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Chapter1 Making Assessments The chapter of Making Assessments discussed the top-level strategic planning before war. Sun Tzu believed that war is a question of vital importance to the state. It requires careful research, deliberate planning and discreet decision-making. Making Assessments discussed two major issues related to war: the decisive factor of the outcome of war and the guiding principle of commanding in war. These are the basic questions of any military theory and also the foundation of other issues related to war. Sun Tzu’s answers to the questions embody his basic understanding of war and the guiding principles of commanding in war. They are the standing points of his military theory. How to Plot A War: Decision-making in the Imperial Court In ancient China, the place where kings worshipped their ancestors was called “imperial ancestral temple”. It also referred to the imperial court where all military and political events were discussed and decided. This kind of discussions and decisions are called “decision-making in the court”. In the ancestral temples with memorial tablets of past generations displaying, the decisionmakers plotted strategies for wars in solemn and respectful atmosphere. This embodies the prudence and discretion of ancient Chinese toward war. According to Sun Tzu, war is a question of vital importance to the survival of a state and a matter of life and death. Hence, the decisionmakers must make deliberate and meticulous strategies and correct decisions in the court before taking any actions. Sun Tzu’s contrivance of decisions in the court include several sections such as the military strengths on both sides of the war, result forecasts of the war, and strategy-making during war. These decisions are similar to strategic decisions in modern warfare. Besides, Sun Tzu also discussed the issue of the implementation of strategic decisions. He argues that once the decision-making in the court is over the leader should appoint generals who can carry out these decisions and dismiss and replace those who cannot in order to ensure that correct military decisions will turn into successful military actions. Based on this expounding of “decision-making in the court”, we infer that in the court decision-makers held a calculation tool called “counting rods” in their hands to compare and calculate in meticulous details the strong points, weak points, advantages and disadvantages on both sides of the war. The results may be classified into three including “make full assessments”, “make insufficient assessments” and “make no assessments”. “Making full assessments” ensures favorable conditions or a higher chance or probability of winning. “Making insufficient assessments” means a few favorable situations or a small probability of winning. When “making no assessments”, the leader has no condition to win or his probability of winning the war is nil. In this discussion, the outcome of the war becomes self-evident. Decision-makers should accord with this principle t o discuss and decide strategic issues such as whether to and how to wage a war. This is the basic process of decision-making in the court. It is sometimes carried out in the temporary commanding post in barracks in the wilderness. Still, prudent attitude and reasonable assessments cannot be compromised. These are no etiquette or formality, but the integral process of determining the process and outcome of the war. According to ancient Chinese, this is called “devise strategies within a command tent and win a victory thousands miles away”. Sun Tzu’s idea of “decision-making in the court” lays a foundation for the formation and development of ancient Chinese theory of decision-making during the war. The relatively complete and systematic theory of decision-making in war originated over 2,000 years ago in China has exerted a great impact on Chinese and even the world history of military thoughts. Guided by the theory, decision-making in war is more scientific, instructive and normative. War thus becomes a more reasonable and controllable action. The Korean War during the 1950s is the largest local war in scale since WWII. Before sending Chinese troops to enter the war, the leaders of the newly founded China made thorough military strategies and full preparations which well inherited Sun Tzu’s idea of “decision-making in the court”. Sun Tzu’s idea of “decision-making in the court” raised the importance of prewar strategic planning and decision-making . However, there have been some exaggerations of the importance of decision-making in the court during Chinese history. Some held that prewar decision-making is a cure-all and blindly pursue the zerorisk decision. They thought that a comprehensive prewar decision-making ensures victory in every fight and ignored the complicated nature of war and the ever-changing battlefield. During the Song Dynasty in ancient China (960 AD-1279 AD), the Emperor Taizong of Song (Zhao Guangyi) preferred to inform the generals who were going out to war of the general strategies and system of battle formations (formations and array) that he pre-designed. He ordered these generals to strictly carry out these plans in the battlefield. This deprived the generals of their rights to tackle with the actual situations in the battlefield as the occasion requires and squelched their talent as a field commander. It is not in line with Sun Tzu’s original intention. In his theory, Sun Tzu explicitly set forth that kings should not randomly intervene in the generals’command (The ruler who does not interfere with capable generals shall win the war) and encourage them to adopt flexible and maneuverable methods of warfare according to specific situations of the enemy (Defeating enemy basis on their situations). He held that despite its importance, decision-making in the court is only a part of directing a war. It is self-evident that decision-making in the court cannot replace other guiding principles in war.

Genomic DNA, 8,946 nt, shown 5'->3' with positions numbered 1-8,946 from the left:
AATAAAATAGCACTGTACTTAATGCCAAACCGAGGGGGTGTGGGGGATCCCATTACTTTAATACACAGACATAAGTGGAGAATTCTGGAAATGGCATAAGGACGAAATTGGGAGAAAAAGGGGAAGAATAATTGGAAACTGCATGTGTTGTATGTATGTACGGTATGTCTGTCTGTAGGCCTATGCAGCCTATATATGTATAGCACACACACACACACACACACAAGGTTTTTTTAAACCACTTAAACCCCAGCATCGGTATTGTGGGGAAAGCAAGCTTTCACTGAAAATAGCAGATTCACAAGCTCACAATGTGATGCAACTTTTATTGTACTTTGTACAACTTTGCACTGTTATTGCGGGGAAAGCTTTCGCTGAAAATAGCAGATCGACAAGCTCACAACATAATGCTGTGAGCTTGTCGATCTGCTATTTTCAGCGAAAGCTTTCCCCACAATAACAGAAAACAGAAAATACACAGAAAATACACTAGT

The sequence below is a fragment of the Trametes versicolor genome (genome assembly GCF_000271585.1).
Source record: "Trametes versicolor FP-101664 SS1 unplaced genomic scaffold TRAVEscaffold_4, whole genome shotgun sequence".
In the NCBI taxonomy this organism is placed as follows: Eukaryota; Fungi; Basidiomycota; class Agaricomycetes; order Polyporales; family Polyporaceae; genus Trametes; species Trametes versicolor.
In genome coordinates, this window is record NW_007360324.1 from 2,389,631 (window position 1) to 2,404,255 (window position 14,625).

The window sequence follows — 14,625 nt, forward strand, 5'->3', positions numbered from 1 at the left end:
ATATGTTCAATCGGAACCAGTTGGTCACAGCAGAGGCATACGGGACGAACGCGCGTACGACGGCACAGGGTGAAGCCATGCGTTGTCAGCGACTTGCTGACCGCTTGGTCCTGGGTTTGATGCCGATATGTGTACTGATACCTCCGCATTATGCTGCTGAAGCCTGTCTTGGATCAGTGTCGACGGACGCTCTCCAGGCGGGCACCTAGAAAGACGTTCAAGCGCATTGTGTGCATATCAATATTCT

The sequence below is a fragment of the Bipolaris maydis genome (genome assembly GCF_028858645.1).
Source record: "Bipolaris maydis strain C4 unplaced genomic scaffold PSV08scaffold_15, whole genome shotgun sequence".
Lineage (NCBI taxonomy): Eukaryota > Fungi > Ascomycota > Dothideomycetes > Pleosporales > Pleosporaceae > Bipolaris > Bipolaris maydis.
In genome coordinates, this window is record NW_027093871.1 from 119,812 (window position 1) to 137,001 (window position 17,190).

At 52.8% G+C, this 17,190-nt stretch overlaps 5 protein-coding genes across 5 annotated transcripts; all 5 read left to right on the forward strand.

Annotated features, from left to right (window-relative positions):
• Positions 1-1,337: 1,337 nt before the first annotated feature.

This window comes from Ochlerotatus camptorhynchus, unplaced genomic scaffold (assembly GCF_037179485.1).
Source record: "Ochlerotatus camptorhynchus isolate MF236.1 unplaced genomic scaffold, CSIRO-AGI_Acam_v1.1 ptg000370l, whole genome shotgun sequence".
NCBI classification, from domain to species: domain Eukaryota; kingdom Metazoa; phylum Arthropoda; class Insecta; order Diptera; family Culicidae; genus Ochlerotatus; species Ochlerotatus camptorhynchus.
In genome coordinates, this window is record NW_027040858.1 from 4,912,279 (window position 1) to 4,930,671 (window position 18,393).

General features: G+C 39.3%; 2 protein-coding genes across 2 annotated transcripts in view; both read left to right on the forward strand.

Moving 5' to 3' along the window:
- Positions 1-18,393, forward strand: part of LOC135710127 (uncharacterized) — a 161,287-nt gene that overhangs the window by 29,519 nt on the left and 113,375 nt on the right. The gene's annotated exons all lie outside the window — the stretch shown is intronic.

Preface